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Cirencester Deer Park School

Cirencester Deer Park School

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Teaching in the time of COVID

Teaching in the time of COVID

This September/October 2020 term  has been very different for staff and pupils and definitely like no other. However, we are all determined to make the most of the ‘new normal’. We commend everyone on the parts they are playing in helping us ensure learning can continue with both challenge and pace and ask for patience as we reset our expectations of each other.

We have all had to adapt to new routines, most recently the wearing of face coverings in corridors and indoor communal spaces, and teach and learn outside of our comfort zones. Because of our preventative measures and the need to operate within the guidance provided by the government, teachers have had to change their practice and find new and innovative ways of doing even the simplest of tasks! True to our mantra, we are all trying to be the best we can be.

‘One thing that I have introduced with my classes this year has been the use of these visual tools below to help check understanding on quick retrieval quizzes. It is a good way to have a quick progress check and can also link in nicely to key concepts, misconception busting and classification.’ Miss Lillington, Geography. 

check understanding

With pupils predominantly confined to their year group home bases, one of the most significant changes is the movement of teachers around the school site.

Our specialist teachers are detached from their faculty offices and familiar classrooms. They are peripatetic and their step counts have definitely increased! They are carrying all of their books and equipment and adjusting to different technology setups and classroom layouts. Logging on and off takes time and we are all grateful to our pupils for their patience, support and understanding.

teacher movement


teaching from front

All teachers in the school are now expected to operate from the front of the classroom and, ideally, maintain a physical distance of 2m from each other and our pupils. This means that most teachers are confined to a narrow space marked out as a reminder with white tape and are unable to move around the room as freely as they would have been able to previously.

Similarly, with the exception of some subjects such as PE and Drama where there are different wipe down routines, reciprocal activities such as pair and group work in most subjects are no longer able to take place as all pupils are now seated in rows and are expected to face the front. However, rich and deep questioning ensures pupils and teachers are still able to engage in discussion and debate.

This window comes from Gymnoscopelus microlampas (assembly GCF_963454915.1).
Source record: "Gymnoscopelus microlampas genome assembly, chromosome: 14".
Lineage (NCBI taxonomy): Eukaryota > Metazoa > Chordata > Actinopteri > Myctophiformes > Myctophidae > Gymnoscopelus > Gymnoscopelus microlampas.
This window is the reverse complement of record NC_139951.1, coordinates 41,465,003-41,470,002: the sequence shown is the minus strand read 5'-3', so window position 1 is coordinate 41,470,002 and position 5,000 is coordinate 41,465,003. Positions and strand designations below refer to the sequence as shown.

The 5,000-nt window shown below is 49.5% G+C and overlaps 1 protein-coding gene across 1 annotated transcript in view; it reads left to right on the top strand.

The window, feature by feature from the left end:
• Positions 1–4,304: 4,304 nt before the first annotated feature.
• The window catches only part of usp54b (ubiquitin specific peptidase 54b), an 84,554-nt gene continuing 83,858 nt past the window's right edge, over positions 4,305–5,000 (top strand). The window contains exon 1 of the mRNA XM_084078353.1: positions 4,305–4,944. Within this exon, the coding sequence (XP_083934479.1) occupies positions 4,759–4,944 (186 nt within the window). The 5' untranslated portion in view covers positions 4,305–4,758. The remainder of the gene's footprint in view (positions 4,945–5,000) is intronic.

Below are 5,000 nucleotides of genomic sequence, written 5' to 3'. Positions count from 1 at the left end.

‘The biggest challenge (apart from moving from classroom to classroom) is not being able to move around the room and check on individual pupils’ work or speak 1:1 with a pupil. When someone needs help I get them to come to a spare table at the front; they stay on one side and I stay on the other and I explain at a distance.’ Miss Charlesworth, Assistant Head and Science Teacher

As we anticipated, most lessons are more instructional and, while teachers are making their best efforts to ensure they are engaging, pupils now need to listen more and make notes. Where teachers have been required to self-isolate and are well, we have piloted the use of MS Teams and I am grateful to Mrs Mabbott (History) and Mrs Voss (English) for teaching some of their classes remotely. With the aid of our cover supervisors, they have been beamed into our classrooms! Our teaching assistants are still a presence and are providing ‘over the shoulder’ support.

teaching via ms teams


Similarly, as a result of being less 'agile' in the classroom, teachers are finding new ways of responding to needs, providing feedback and marking pupils’ work. This may take a little longer than usual as teachers may need to change their seating plans to enable them to access those who may need greater assistance and exercise books need to go into a short period of quarantine before and after marking. Members of the school’s leadership team are routinely dropping into each home base and we have seen some very effective practice. For example, the use of visualisers is enabling teachers to model answers, share pupils’ work and record sequences of learning.

using visualiser

using visualiser

In October, after an initial supportive re-settling period, teachers have been undertaking baseline assessments. These have focused on what has been taught so far this term as well as what was studied remotely during the period of lockdown. They are designed to help us understand what pupils know and don’t know, and to inform teachers’ planning. They may also lead to some re-grouping.

‘I am really missing not being able to see what the pupils are completing in their Maths books. So, while assessments have taken place this week, I have worn surgical gloves and had a quick look through exercise books while the pupils completed their tests. I was generally very pleased with the standard of work I saw and hope the brief comments I was able to write served as an encouragement.’ Mrs Pennington, Head of Maths